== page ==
I had one bus to take. I was not optimistic when this bus took fifty minutes to turn up. In the classic anxiety mind frame this was a sign, that something bad happening I’m always afraid of was going to come true.

I texted my sister. Be positive, she told me, with not, nor two or even three exclamation marks- but a good five. Stern and confident. OK, I said. It’s gorgeous out here. How’s that for positivity?

Honestly, the Yorkshire countryside, of the tiny amount I’ve seen, is really too pretty.

After a long and tedious bus ride I finally reached Ilkley. I meandered around seeking toilets. Found none. Faced the inevitable and started on my walk. Almost immediately I got lost. Nearly. I caught it quickly, thanks to the moving dot on my digital map, and got on the right path. My first milestone was The Tarn and I reached it easily enough after my initial slip. The route was mostly flat. The tarn did not look as big as it did on the map but the wild flowers and birds made up for its size. I settled down for a light lunch, not wanting to linger too long or eat everything at once, then set out again. The next part of the route was a steep, hot climb. The sun was strong and it had been a while since I’ve pushed my body in that way, my muscles burned with the sudden, unexpected activity. Behind me Ilkley was stretched out in its valley, more hills in the distance, and around me was sparse, dry moor interspersed with great rock formations. I climbed more. And more. Heart racing. Chest tight. I can’t do this I thought. I want to go back. I really want to pee. Then, a shining light. A small cafe- and toilets. I stopped off, checked my map then clambered on. The small rest had felt good but could do nothing in the face of months of inactivity. The path evened out and I could only feel relieved for a moment because then there was a big hill to climb ahead, jagged stone steps to heave myself up, to stop on, feeling awkward and in the way of everyone else who looked so relaxed…my racing heart may not have been purely the exertion, but also a certain anxiety, a keen self consciousness and embarrassment. I slogged on, and couldn’t help grin when I reached the top.

There’s a cheesy metaphor for life here, I thought. Once you are in the thick of it, it’s just as difficult to turn back as it is to go forward, and everything exciting and rewarding lies ahead, so you may as well brave it. Just keep putting one foot in front of the other and instead of thinking look how much more to go think look how far I’ve come. It’s such a great feeling to make it. So much better of the regret of never finding out what you could have had, what could have been if only…

I sat down to admire the views, snack more and send a panicky text to my sister. Then I carried on. I must not have been paying much attention, too relieved at reaching my destination, that I took the wrong turn and ended up walking more of the moor than I intended. I can’t complain- the moor was stunning, the sun bright and warm, a cool breeze blowing, birds singing and a grouse, there in the distance, making its own distinct chatter. I wandered on, enjoying the flat, springy ground, the fresh air, the peace. And I got back to my path. My walk had turned more figure of eight than circular, and I missed having someone else to read the map for me, but my little moving dot reassured me everything would be OK.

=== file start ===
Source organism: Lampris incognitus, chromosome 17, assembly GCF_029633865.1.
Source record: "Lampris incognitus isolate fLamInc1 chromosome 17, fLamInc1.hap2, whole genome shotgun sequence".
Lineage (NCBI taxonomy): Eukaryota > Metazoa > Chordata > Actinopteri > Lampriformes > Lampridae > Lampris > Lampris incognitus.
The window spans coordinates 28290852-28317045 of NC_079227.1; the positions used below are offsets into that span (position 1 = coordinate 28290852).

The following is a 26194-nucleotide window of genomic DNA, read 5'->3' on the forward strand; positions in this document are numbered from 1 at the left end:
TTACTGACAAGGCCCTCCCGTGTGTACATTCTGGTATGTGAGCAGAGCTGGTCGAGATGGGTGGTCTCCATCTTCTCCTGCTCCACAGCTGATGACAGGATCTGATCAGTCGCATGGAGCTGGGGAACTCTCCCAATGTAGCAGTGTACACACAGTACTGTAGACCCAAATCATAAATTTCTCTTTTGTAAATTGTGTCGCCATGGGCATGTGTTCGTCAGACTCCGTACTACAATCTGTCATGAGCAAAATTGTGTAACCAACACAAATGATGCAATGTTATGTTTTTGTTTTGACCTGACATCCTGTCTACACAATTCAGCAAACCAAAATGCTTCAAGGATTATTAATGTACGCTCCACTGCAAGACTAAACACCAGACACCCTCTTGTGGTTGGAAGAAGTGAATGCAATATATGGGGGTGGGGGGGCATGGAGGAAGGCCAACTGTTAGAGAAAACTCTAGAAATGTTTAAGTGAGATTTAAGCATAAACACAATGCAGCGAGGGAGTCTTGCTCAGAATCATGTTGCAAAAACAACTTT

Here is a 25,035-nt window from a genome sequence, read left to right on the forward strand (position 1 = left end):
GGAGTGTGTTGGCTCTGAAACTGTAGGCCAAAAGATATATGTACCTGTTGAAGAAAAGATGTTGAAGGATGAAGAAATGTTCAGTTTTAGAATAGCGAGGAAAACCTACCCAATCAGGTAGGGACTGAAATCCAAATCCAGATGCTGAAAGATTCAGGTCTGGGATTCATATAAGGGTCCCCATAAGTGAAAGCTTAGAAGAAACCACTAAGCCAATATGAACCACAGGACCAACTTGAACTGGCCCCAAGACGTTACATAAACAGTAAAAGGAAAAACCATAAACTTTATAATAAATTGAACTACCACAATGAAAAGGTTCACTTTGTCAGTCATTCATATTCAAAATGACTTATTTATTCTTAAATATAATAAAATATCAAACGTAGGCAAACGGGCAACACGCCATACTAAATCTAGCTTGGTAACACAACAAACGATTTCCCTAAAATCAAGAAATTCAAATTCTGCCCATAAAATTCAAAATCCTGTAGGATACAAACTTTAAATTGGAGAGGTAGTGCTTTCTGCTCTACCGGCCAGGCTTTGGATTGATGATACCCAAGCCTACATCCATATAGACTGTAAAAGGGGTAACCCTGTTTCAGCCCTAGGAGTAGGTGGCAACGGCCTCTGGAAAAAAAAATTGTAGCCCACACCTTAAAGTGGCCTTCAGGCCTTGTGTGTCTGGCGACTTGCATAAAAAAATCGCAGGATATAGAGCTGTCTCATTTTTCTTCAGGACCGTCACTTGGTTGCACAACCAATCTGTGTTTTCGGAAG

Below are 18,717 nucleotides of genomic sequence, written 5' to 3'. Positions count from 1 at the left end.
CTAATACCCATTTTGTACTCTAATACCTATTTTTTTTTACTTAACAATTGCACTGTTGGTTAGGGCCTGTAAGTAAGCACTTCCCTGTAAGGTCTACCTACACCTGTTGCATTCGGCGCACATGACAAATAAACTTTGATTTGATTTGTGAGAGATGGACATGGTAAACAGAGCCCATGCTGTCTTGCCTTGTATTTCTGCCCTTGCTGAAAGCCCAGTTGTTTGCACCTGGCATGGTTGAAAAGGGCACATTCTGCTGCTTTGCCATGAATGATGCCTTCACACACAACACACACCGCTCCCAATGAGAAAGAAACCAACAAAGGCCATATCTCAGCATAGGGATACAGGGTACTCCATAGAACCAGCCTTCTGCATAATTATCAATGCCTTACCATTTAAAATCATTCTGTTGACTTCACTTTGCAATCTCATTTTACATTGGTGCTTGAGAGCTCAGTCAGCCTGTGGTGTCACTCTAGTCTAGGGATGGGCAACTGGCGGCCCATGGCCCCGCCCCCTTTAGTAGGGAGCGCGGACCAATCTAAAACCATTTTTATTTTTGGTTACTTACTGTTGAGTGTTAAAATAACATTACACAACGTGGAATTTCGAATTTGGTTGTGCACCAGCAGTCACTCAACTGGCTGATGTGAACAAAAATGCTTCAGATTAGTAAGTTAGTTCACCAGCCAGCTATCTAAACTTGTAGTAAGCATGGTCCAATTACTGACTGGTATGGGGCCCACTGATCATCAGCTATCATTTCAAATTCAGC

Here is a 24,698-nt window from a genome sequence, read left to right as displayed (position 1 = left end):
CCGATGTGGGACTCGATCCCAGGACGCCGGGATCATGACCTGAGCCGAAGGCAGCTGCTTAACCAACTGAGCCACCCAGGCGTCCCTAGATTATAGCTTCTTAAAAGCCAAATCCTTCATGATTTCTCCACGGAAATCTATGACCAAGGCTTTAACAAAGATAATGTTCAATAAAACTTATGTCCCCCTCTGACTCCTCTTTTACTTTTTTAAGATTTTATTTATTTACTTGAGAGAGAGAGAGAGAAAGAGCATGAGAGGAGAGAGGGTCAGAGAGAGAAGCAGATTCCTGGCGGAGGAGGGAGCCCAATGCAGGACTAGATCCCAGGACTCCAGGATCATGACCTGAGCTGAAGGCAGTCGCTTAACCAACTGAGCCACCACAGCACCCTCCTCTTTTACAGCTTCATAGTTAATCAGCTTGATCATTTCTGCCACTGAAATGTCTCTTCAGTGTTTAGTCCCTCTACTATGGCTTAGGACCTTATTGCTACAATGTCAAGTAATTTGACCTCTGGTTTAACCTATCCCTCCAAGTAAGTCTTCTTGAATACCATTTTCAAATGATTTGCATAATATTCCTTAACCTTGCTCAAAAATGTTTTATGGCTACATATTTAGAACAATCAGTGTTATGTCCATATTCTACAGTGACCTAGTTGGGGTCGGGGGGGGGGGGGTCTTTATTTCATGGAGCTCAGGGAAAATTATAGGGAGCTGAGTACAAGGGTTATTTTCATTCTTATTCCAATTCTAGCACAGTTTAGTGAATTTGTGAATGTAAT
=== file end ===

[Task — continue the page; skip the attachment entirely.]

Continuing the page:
I felt a bit embarrassed for being glued to my phone whilst walking. What must others think. I know serious walkers do not like GPS (the look on this one guys face at my uni walking club when I suggested it) and I know we all judge others for being stuck to their phones. I needed my dot though, more than I needed to worry about their scrutiny.

I walked on, and for a while it was good, but then it got boggy and I stepped off the path briefly to avoid a particularly wet, quick sand looking section only to find myself slogging through waist high grass, dry and sharp, thick enough to hide the soft ground so I couldn’t tell with every step how I’d be landing. I had gotten myself got lost. I was going in vaguely the right direction but I was off the path and it was hard going, not to mention I was conscious of what I could be disturbing with my big, clumsy steps. I was fairly certain grouse nest in shorter grasses, but not certain enough. Even though there were no signs, it’s the respectful thing to do to stay on the path when the grouse are nesting. I wasn’t sure if they were nesting, but you can see how my panic was growing, can’t you? And it’s funny, there were so many people around until I needed them as a path marker, something to go to.

Thankfully I escaped the long grass to a flatter, less wild section of moor and could slog up that back to the path, following my dot faithfully. And of course it would be upwards back to the path. I was feeling grumpy and tired again. I sat down to munch and rest, then carried on, keeping hold of my phone in my hand, so the dot was right there. What did I do before the smartphone? Got lost. Wandered around, almost in tears from frustration and helplessness, and struggled. That’s why I love the smartphone. And envy those who can live without them. Now I have GPS, you won’t take it away from me.